BACK IN TUEBINGEN IN NOVEMBER FOR TUEBINGEN/DURHAM 30TH ANNIVERSARY ANTHOLOGY LAUNCH

BACK IN TUEBINGEN IN NOVEMBER FOR TUEBINGEN/DURHAM 30TH ANNIVERSARY ANTHOLOGY LAUNCH

18.8.11

FROM THE THOMAS SPENCE TRUST


THE HIVE OF LIBERTY


THE LIFE & WORK OF THOMAS SPENCE (1750-1814)


Edited by Keith Armstrong, with an introduction by Professor Joan Beal and a new essay by Professor Malcolm Chase


Published with the support of Awards For All and the Lipman-Miliband Trust


Soon after Spence moved to London, Thomas Bewick’s brother John wrote home that Spence was ‘as full of his Coally Tyne Poetry as ever’.


This booklet is a celebration of that noted pioneer of people’s rights, pampleteeer and poet Thomas Spence, born on Newcastle’s Quayside in turbulent times.

Spence served in his father’s netmaking trade from the age of ten but went on later to be a teacher at Haydon Bridge Free Grammar School and at St. Ann’s Church in Byker under the City Corporation. In 1775, he read his famous lecture on the right to property in land to the Newcastle Philosophical Society, who voted his expulsion at their next meeting. He claimed to have invented the phrase ‘The Rights of Man’ and chalked it in the caves at Marsden Rocks in South Shields in honour of the working class hero ‘Blaster Jack’ who lived there.

Spence even came to blows with famed Tyneside wood-engraver Thomas Bewick (to whom a memorial has been recently established on the streets of Newcastle) over a political issue, and was thrashed with cudgels for his trouble.

From 1792, having moved to London, he took part in radical agitations, particularly against the war with France. He was arrested several times for selling his own and other seditious books and was imprisoned for six months without trial in 1794, and sentenced to three years for his Restorer of Society to its Natural State in 1801. Whilst politicians such as Edmund Burke saw the mass of people as the ‘Swinish Multitude’, Spence saw creative potential in everybody and broadcast his ideas in the periodical Pigs’ Meat.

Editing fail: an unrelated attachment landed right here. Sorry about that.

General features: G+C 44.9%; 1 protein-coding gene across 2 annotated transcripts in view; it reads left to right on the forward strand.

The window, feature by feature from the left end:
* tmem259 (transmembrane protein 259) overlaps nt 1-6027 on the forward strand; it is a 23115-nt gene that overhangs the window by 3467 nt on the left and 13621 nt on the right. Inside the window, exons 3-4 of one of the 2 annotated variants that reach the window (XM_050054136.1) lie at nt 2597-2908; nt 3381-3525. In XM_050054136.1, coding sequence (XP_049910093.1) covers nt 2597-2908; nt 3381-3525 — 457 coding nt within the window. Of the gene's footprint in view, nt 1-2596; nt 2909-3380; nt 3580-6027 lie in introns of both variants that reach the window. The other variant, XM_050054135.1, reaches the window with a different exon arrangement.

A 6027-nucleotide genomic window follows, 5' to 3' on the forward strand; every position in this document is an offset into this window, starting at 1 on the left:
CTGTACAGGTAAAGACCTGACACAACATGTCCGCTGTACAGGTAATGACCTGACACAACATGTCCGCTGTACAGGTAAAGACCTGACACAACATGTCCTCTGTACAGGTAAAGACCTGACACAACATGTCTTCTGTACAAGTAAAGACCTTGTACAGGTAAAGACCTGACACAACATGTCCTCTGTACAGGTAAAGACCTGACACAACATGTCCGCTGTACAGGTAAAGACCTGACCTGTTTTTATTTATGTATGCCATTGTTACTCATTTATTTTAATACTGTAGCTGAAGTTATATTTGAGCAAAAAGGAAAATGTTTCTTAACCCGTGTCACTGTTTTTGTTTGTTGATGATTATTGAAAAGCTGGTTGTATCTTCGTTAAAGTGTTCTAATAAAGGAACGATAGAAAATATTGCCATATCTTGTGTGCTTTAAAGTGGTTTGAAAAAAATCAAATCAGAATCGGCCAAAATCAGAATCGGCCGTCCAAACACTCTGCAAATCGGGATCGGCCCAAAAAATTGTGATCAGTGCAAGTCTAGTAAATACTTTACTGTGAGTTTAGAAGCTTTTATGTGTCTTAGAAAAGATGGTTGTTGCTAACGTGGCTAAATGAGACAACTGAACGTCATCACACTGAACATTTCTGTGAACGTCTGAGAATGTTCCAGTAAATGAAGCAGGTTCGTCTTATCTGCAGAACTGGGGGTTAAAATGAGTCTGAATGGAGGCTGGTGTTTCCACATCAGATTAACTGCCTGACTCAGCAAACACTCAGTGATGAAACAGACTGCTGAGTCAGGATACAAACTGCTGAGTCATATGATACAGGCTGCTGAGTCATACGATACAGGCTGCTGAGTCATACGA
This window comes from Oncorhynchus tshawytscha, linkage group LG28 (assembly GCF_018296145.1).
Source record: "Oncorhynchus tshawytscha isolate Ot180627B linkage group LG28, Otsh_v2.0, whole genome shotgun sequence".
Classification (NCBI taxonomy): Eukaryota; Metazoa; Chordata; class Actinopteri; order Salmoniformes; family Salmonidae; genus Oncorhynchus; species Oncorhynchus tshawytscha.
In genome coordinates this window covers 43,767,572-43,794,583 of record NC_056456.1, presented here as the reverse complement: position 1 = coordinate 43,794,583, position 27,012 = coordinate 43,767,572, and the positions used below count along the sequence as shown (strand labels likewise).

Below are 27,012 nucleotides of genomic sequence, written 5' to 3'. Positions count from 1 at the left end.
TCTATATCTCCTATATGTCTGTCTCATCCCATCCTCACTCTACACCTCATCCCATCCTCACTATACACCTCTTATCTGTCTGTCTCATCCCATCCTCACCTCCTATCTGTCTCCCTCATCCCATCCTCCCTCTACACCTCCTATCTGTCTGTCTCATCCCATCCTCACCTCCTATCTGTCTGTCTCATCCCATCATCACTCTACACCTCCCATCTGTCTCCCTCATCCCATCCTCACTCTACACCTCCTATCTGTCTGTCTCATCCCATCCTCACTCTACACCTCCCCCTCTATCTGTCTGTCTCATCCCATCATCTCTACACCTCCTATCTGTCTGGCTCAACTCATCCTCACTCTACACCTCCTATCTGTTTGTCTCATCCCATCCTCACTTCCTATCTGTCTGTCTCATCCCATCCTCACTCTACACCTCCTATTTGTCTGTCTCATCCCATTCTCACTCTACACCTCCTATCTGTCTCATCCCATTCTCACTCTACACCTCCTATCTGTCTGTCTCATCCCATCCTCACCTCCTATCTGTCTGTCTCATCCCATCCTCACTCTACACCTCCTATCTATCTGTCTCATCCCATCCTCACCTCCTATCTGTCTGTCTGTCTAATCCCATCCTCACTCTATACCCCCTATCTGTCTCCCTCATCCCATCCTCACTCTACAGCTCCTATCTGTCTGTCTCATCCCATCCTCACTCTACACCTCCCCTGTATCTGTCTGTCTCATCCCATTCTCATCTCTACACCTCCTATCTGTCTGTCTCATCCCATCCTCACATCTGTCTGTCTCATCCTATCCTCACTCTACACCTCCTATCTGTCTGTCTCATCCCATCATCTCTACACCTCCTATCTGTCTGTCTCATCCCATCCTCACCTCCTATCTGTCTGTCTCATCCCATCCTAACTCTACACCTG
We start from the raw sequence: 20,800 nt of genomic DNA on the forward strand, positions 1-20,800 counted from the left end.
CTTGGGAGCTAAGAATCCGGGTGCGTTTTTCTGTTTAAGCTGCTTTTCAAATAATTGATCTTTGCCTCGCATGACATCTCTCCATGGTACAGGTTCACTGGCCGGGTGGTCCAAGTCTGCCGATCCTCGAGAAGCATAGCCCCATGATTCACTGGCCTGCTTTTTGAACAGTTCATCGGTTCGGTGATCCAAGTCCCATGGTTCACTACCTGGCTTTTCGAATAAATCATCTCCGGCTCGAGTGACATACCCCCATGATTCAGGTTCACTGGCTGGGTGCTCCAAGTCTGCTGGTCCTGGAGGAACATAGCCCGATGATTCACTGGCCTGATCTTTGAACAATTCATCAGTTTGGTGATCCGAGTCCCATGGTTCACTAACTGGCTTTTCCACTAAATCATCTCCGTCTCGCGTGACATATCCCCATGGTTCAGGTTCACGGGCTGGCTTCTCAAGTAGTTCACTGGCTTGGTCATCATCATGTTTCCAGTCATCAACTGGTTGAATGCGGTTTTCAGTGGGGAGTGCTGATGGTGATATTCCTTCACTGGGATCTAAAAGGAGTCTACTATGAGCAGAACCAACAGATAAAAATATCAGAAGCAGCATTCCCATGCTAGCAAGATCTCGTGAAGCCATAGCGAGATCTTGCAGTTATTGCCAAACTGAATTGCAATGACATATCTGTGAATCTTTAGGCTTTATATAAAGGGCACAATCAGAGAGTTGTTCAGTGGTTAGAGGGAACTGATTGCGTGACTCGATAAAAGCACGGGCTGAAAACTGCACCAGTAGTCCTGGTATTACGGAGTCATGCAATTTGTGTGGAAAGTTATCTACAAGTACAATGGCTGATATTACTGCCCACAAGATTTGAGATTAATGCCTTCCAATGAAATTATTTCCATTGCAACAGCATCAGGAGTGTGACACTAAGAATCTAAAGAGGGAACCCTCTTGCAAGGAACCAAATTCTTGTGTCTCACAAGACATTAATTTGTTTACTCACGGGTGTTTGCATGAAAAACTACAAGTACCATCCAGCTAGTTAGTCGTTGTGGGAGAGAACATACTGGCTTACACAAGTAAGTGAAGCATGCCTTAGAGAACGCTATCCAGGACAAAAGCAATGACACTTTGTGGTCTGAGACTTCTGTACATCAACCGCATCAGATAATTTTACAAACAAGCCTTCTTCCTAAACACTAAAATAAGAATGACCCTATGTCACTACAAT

He had a stall in London’s Chancery Lane, where he sold books and saloup, and later set up a small shop called The Hive of Liberty in Holborn.

He died in poverty ‘leaving nothing to his friends but an injunction to promote his Plan and the remembrance of his inflexible integrity’.


The Thomas Spence Trust has successfully campaigned for a commemorative plaque on the Quayside in Newcastle. It was unveiled on 21st June 2010, Spence's 260th birthday, with a number of talks, displays and events coinciding with it.


Newcastle City Council has endorsed the Trust and Commissions North allocated £1000 as a seeding grant.


PRICE £5 ISBN 978-1-871536-16-2

ORDERS (ADD £2 POSTAGE PER COPY) TO: THE THOMAS SPENCE TRUST,

93 WOODBURN SQUARE, WHITLEY LODGE, WHITLEY BAY, TYNE & WEAR NE26 3JD, ENGLAND. TEL 0191 2529531.





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poet and raconteur